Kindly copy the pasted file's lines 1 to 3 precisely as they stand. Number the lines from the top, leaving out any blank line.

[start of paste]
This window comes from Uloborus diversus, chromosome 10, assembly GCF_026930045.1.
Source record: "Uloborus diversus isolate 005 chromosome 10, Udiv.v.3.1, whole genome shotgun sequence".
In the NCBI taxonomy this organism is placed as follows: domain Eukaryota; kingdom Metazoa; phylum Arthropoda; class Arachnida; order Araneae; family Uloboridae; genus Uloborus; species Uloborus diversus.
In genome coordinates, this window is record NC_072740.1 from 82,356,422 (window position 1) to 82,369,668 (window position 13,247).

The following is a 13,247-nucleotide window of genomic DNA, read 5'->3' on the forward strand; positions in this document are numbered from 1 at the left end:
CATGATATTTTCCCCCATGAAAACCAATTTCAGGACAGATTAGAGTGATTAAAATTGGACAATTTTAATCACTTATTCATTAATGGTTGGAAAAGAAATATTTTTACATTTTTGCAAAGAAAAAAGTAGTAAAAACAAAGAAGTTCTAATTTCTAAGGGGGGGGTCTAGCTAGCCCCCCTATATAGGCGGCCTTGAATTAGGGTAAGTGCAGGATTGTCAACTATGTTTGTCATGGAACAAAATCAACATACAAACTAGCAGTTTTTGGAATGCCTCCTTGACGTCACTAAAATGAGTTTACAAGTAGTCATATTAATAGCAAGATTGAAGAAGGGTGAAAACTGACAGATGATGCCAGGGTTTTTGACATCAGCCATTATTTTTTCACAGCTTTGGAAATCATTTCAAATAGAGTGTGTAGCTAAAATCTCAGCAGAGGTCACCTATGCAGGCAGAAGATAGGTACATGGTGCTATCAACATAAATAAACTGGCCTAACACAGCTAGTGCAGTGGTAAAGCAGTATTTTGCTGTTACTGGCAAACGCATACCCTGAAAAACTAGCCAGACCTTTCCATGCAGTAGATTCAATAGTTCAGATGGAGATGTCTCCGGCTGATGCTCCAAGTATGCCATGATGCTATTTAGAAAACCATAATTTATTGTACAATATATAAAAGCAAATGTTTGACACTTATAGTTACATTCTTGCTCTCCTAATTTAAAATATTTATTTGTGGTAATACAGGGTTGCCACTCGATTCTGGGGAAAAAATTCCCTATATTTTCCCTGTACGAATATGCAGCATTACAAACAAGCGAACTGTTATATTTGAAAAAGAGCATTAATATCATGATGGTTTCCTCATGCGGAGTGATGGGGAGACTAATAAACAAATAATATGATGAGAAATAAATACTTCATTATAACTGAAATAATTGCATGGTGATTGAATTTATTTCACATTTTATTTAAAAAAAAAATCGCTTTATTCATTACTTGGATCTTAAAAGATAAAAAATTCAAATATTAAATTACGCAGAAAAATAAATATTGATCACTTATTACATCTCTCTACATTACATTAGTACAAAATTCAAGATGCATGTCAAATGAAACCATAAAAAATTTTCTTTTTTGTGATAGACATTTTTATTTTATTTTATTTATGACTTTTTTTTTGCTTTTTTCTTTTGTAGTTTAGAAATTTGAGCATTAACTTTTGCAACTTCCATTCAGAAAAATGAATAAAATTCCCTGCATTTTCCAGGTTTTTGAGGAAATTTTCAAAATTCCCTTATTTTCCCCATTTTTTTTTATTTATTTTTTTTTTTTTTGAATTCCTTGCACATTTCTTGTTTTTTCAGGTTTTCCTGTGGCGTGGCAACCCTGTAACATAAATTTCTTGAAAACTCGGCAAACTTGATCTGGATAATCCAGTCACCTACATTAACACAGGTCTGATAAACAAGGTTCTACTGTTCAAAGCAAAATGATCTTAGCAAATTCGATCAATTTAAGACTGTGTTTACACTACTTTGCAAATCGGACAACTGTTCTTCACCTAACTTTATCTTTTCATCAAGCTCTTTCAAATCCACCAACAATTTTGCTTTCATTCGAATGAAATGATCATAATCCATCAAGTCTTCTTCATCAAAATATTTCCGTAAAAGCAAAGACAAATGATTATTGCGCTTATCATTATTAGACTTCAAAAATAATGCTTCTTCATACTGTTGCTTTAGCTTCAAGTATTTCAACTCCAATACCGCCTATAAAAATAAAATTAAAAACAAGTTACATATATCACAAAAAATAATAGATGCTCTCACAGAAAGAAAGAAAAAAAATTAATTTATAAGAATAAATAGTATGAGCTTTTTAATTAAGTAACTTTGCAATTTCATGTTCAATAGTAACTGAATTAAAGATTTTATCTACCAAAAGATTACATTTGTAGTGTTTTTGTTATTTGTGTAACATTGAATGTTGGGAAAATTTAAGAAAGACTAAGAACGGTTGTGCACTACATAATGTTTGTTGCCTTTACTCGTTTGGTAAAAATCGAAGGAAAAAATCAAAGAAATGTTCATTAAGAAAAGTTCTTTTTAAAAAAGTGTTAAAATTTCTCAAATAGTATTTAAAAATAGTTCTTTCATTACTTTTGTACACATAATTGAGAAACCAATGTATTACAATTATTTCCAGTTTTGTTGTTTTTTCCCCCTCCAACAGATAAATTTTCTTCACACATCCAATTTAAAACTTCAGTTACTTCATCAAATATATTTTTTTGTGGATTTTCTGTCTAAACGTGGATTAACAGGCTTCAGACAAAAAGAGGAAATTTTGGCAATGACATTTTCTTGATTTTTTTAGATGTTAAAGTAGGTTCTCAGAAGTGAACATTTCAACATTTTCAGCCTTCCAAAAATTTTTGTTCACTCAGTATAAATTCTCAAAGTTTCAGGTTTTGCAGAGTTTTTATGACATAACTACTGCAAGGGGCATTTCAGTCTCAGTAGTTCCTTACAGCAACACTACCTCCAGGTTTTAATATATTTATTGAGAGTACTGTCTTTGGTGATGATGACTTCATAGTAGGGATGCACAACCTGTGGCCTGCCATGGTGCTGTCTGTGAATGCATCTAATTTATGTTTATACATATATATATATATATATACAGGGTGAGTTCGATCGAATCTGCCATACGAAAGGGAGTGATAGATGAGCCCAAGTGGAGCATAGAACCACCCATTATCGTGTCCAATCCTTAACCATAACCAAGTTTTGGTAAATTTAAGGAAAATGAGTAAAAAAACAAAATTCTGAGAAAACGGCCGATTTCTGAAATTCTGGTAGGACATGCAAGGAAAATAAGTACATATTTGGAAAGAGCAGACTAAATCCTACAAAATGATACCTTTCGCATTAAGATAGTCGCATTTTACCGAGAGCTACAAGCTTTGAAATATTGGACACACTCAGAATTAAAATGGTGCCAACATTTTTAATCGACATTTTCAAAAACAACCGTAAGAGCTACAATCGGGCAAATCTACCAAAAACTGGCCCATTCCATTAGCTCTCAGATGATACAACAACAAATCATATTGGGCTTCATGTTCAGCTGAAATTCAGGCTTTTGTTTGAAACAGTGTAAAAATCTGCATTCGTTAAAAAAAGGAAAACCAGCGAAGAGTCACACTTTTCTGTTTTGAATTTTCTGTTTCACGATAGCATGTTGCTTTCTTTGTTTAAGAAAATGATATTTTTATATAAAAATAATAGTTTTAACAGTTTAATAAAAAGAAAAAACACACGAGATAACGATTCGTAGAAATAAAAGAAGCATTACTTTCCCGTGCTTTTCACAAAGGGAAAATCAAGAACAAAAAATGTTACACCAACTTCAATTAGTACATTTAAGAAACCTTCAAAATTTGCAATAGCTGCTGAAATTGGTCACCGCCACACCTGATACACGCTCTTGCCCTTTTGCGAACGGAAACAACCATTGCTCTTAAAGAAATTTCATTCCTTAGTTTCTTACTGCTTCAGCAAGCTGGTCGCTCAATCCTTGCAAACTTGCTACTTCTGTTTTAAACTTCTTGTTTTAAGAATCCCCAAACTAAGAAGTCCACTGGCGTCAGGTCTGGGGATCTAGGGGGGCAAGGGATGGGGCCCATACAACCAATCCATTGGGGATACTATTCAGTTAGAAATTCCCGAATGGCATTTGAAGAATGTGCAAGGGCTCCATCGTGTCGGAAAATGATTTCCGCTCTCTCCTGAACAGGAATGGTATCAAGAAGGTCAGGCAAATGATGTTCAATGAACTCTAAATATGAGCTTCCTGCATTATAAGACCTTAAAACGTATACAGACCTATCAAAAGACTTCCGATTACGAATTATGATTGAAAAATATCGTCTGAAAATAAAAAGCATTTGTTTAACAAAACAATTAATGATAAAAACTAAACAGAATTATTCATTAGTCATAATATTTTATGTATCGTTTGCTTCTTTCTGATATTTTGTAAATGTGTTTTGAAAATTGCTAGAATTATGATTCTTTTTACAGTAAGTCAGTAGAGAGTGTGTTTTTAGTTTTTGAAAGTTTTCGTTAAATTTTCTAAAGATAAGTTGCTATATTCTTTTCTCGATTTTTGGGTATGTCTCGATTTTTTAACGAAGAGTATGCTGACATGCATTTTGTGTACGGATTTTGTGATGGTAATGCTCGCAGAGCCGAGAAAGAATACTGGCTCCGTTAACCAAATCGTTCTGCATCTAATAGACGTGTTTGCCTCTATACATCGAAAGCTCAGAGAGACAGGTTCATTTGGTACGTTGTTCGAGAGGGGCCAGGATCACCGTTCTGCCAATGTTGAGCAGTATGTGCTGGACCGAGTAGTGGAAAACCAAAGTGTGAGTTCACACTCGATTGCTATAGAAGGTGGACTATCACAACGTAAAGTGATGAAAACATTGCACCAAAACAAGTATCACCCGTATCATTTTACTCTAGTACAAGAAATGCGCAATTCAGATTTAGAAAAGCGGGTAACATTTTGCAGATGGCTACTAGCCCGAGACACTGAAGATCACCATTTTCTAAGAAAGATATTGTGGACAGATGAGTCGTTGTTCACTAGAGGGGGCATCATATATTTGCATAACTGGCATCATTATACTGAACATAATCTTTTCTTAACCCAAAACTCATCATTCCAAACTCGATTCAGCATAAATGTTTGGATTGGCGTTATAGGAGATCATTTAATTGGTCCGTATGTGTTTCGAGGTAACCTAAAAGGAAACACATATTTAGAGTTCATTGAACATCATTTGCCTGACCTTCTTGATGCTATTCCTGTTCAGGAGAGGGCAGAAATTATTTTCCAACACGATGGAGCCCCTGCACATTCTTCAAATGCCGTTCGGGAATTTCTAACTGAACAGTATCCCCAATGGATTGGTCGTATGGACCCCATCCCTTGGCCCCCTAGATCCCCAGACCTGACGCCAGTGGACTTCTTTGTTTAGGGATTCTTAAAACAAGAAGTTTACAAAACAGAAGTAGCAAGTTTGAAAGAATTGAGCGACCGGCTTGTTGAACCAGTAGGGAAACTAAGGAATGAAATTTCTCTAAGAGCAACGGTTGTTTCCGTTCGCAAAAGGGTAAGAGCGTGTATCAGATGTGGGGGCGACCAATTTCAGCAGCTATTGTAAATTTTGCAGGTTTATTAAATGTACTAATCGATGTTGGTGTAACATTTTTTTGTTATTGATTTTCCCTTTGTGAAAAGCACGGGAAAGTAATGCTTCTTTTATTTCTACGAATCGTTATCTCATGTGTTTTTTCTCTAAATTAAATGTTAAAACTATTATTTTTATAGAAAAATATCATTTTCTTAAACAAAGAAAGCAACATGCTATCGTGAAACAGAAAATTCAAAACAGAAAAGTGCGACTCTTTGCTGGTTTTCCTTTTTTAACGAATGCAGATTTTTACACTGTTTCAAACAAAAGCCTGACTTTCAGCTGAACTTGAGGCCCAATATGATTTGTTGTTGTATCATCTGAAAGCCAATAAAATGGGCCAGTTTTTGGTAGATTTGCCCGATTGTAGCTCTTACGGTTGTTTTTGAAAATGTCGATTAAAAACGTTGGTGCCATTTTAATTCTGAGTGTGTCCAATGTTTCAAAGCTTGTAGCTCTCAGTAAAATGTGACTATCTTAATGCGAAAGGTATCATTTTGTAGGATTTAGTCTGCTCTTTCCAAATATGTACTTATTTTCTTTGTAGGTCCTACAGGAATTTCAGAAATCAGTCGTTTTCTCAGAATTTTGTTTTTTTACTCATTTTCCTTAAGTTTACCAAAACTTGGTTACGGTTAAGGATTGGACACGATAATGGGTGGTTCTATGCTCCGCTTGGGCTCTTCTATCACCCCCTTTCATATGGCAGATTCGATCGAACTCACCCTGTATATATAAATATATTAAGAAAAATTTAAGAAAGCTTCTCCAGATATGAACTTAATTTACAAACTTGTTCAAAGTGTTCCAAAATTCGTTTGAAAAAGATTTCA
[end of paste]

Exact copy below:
This window comes from Uloborus diversus, chromosome 10, assembly GCF_026930045.1.
Source record: "Uloborus diversus isolate 005 chromosome 10, Udiv.v.3.1, whole genome shotgun sequence".
In the NCBI taxonomy this organism is placed as follows: domain Eukaryota; kingdom Metazoa; phylum Arthropoda; class Arachnida; order Araneae; family Uloboridae; genus Uloborus; species Uloborus diversus.